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South Burlington to Build Solar Array on Local Landfill

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South Burlington Energy Committee Members
Photo credit: VECAN

Source: Katie Emerson - VECAN

The South Burlington Energy Committee has been working with the City of South Burlington since 2012 to move their idea for a landfill-based solar project forward. Over the course of four years, a public/private partnership was developed with the Burlington-based Encore Renewable Energy to help develop the project. The Energy Committee and city also reached out to the South Burlington School District to extend the project benefits to local schools. 

By Fall 2016, all parties celebrated the issuance of a certificate of public good for a 2.2 Mw solar array. Construction began in the late Spring of 2017. The array will be on a closed and capped landfill that has been unused for the past 25 years. It turns an otherwise undevelopable location into a productive solar site. Even when landfills are closed they often present too many risks to develop into other uses. The “cap” of soil over the landfill cannot be breached so large concrete blocks will anchor the panels. 

The project was not financially feasible until 2014 when the Vermont Legislature passed Act 99 which expanded the allowable size of net metering on landfills to 5 Mw, thereby helping to bring otherwise unfinanceable projects like this into the realm of the possible. The South Burlington landfill project could then capitalize on the benefits of economies of scale from larger projects, take advantage of attractive net metering incentives and utilize an otherwise unusable location to help bring down the cost of electricity for South Burlington’s municipality and schools, while increasing the share of renewable energy in the community’s energy use.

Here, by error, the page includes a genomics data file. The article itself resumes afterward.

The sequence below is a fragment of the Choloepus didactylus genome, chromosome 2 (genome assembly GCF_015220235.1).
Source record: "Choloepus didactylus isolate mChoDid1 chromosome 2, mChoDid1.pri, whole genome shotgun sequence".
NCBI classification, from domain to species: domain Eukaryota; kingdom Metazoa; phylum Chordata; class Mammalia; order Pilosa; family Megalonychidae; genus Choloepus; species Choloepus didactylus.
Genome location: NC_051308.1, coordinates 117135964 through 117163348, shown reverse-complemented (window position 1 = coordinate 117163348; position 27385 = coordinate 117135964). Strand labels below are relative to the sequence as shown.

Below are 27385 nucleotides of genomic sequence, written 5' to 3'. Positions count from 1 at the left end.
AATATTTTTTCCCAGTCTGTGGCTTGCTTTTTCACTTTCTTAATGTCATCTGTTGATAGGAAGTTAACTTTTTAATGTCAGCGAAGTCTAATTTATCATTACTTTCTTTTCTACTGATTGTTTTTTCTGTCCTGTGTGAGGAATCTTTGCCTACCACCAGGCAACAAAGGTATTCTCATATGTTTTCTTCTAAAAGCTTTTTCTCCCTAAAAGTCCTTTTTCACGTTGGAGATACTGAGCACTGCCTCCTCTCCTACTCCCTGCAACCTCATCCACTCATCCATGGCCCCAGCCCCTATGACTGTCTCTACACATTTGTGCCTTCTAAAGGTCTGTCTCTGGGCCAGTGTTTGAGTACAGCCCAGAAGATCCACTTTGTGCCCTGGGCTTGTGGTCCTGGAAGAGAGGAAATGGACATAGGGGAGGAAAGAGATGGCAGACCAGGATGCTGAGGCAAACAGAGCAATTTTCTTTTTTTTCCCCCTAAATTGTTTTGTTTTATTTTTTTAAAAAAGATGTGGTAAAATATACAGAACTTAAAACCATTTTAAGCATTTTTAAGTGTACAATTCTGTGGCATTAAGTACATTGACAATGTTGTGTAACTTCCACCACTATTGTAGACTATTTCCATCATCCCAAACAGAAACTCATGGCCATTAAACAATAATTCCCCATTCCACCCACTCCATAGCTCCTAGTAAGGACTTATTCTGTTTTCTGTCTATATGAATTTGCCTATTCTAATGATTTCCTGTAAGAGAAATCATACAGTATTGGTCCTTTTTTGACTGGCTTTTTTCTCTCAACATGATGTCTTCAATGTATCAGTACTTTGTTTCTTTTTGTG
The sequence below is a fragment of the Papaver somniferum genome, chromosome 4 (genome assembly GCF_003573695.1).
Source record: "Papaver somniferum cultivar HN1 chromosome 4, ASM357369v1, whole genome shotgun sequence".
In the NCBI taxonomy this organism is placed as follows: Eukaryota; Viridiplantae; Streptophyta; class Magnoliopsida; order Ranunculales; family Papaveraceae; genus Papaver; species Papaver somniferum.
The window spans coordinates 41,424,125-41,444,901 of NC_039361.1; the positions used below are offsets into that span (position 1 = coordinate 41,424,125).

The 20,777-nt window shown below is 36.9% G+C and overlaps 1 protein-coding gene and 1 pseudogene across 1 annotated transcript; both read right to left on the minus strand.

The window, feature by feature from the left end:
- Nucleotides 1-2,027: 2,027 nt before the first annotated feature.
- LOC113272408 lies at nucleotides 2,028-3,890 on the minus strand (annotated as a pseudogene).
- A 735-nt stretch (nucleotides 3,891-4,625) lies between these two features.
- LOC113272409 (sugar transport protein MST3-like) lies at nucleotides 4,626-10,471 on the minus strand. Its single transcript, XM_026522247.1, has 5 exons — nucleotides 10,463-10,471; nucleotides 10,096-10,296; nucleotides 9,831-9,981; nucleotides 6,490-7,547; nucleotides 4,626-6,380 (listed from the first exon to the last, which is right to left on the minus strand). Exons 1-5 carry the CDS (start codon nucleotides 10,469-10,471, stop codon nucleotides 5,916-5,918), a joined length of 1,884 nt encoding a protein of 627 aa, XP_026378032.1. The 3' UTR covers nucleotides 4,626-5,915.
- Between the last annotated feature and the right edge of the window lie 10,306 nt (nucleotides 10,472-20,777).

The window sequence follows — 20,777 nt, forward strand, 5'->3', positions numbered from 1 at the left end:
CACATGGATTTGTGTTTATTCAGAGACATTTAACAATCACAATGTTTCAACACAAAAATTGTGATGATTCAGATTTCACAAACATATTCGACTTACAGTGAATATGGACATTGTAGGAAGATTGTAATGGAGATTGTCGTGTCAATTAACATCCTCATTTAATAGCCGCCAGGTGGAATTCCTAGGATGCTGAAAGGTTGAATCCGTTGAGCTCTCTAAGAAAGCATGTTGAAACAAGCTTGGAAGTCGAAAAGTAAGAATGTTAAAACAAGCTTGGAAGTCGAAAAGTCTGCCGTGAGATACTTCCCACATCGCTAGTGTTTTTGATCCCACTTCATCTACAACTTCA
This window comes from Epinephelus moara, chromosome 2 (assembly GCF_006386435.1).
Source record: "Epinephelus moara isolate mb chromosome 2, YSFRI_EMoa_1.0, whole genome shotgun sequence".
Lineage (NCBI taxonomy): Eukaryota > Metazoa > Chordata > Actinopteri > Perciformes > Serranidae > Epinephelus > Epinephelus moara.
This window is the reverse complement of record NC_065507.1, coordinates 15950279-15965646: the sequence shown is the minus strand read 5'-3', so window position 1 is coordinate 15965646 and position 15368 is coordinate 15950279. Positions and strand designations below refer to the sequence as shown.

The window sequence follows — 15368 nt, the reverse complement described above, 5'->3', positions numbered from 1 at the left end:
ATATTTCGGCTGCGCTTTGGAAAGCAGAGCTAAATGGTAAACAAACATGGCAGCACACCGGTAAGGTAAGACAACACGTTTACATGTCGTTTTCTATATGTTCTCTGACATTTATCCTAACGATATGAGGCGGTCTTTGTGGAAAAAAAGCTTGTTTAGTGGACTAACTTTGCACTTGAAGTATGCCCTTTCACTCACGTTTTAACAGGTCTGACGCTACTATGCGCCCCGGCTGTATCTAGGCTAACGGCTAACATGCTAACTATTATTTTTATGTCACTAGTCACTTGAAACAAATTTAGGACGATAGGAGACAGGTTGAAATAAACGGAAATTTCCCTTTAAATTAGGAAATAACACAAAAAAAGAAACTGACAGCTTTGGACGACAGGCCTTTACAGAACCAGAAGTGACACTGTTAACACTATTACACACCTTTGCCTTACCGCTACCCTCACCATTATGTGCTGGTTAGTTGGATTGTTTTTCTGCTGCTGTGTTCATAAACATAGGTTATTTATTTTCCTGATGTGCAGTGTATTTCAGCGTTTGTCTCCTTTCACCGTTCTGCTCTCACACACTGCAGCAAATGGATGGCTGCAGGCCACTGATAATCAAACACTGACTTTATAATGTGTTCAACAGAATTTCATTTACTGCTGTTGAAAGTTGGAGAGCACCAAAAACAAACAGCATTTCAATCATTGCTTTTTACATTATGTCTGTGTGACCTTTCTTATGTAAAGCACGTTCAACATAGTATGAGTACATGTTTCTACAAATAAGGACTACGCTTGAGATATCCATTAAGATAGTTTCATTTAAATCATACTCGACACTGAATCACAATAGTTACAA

The array covers eight acres and is well-sited close to industrial uses such as the wastewater treatment plant and the airport. Landfills are also a preferred site under Act 174 (Energy Planning), which encourages renewable energy generation on already disturbed sites. The project represents a likely savings of $5 million over the 25-year life of the project for the city and the school district due to the favorable – and predictable - price the city will pay for the solar power. It will also generate thousands of dollars in new property taxes. All of this is done without any taxpayer investment due to the innovative public/private partnership. 

The power is being purchased via a Power Purchase Agreement with Altus Power America, Inc. which is based in Connecticut and will finance the project. As a private entity, they can take advantage of the 30% tax credit of the project, and pass on those benefits in lower electricity prices to South Burlington and its schools. Encore Renewable Energy planned the project, tackling issues of siting, design, permitting, capital and more. Encore specializes in municipal scale projects on underused land such as landfills and brownfields. 

The South Burlington Energy Committee learned a lot through this project and have consolidated their thoughts into a helpful guide: Implementing Solar for Your Town or School District. This project is an excellent example of what can happen with thoughtful planning and persistence.

Additional Information: 

How a PPA Works to Save Municipalities $$ on Electricity